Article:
African-Native American Genealogy Forum
Re: Explanations of Cherokee Dawes Roll Sections
In Response To: Explanations of Cherokee Dawes Roll Sections ()
Not meaning to add fuel to the firey question of blood vs. citizenship, because I think I have made it clear where I stand on the issue, I would like to point out that the blood question, for those persons listed as Freedmen, but who actually do have Cherokee Indian blood, ie the descendants of Perry Ross among others, is about personal identity as well as citizenship. 100 years ago, their ancestors were placed on the Freedmen Roll as if they were not of Indian descent. Today, those with Cherokee Indian blood ancestry, lumped in with all Freedmen, must fight for their place at the table.
If the Cherokee Nation were really trying to make an ALL INDIAN tribe, they would have put forth a constitutional amendment that required proof of blood, rather than pointing to a specific section of the Dawes Roll. That would exclude all others without blood, namely the intermarried whites, adopted whites and non-Indian Freedmen. That's not what they did. They specifically excluded the Freedmen section of the Dawes Roll. It is that roll which has one unifying component, everyone on it is of African descent.
The Cherokee Nation cannot justify its actions through a claim of making the Cherokee Nation an all Indian tribe when they have left in adopted whites and intentionally excluded Cherokee Indians who have negro ancestry. There are many ways to see this battle for the rights of the Freedmen. Every angle must be explored and if valid, utilized to defend their rights. Perhaps the real injustice is that there are multiple rolls at all.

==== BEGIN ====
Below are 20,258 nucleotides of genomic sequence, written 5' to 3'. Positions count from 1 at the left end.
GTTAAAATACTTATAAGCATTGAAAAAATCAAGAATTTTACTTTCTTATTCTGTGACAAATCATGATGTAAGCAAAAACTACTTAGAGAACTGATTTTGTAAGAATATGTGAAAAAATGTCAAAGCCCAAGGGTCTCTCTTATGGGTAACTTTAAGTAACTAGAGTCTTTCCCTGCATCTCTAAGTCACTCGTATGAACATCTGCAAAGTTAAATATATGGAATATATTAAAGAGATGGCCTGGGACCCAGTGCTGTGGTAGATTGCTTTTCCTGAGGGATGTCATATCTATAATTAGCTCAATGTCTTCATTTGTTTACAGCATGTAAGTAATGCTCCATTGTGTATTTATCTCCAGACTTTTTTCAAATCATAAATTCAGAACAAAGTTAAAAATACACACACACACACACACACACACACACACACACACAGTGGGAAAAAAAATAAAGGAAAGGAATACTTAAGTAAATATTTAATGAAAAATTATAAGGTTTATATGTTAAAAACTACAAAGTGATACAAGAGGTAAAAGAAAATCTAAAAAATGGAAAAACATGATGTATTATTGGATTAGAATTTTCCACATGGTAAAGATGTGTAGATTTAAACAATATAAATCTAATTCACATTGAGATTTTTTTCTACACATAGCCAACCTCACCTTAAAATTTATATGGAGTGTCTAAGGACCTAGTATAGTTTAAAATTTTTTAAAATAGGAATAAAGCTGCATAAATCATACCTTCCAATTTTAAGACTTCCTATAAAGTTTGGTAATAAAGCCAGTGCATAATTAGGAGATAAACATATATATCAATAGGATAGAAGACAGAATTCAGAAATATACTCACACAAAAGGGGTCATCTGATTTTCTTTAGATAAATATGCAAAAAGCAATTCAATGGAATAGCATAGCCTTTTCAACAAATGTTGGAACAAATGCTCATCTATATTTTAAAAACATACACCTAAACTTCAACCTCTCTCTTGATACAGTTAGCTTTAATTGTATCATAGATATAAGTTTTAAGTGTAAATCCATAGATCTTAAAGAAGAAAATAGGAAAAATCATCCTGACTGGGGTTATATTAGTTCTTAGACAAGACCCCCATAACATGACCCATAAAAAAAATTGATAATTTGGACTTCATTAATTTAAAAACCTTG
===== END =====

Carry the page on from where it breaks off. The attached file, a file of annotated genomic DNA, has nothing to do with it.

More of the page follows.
If Congress had not commanded it, the Dawes Commission would not have made separate rolls. If Congress had not seen blood quantum as a way to rob the Indians of their lands, none of these questions would be possible today. The origin of the conflict is traced directly to the doorstep of Congress. Thus, it is up to Congress to correct the situation by protecting a class of Cherokee citizens it has allowed to be cheated based on their slave ancestry. If the BIA does not take action, then it is incumbant upon Congress to mandate action to protect the integrety of the Treaty and the honor of the U.S. to fulfill its promise to the whole Cherokee people that the Freedmen would be equal to Native Cherokees.
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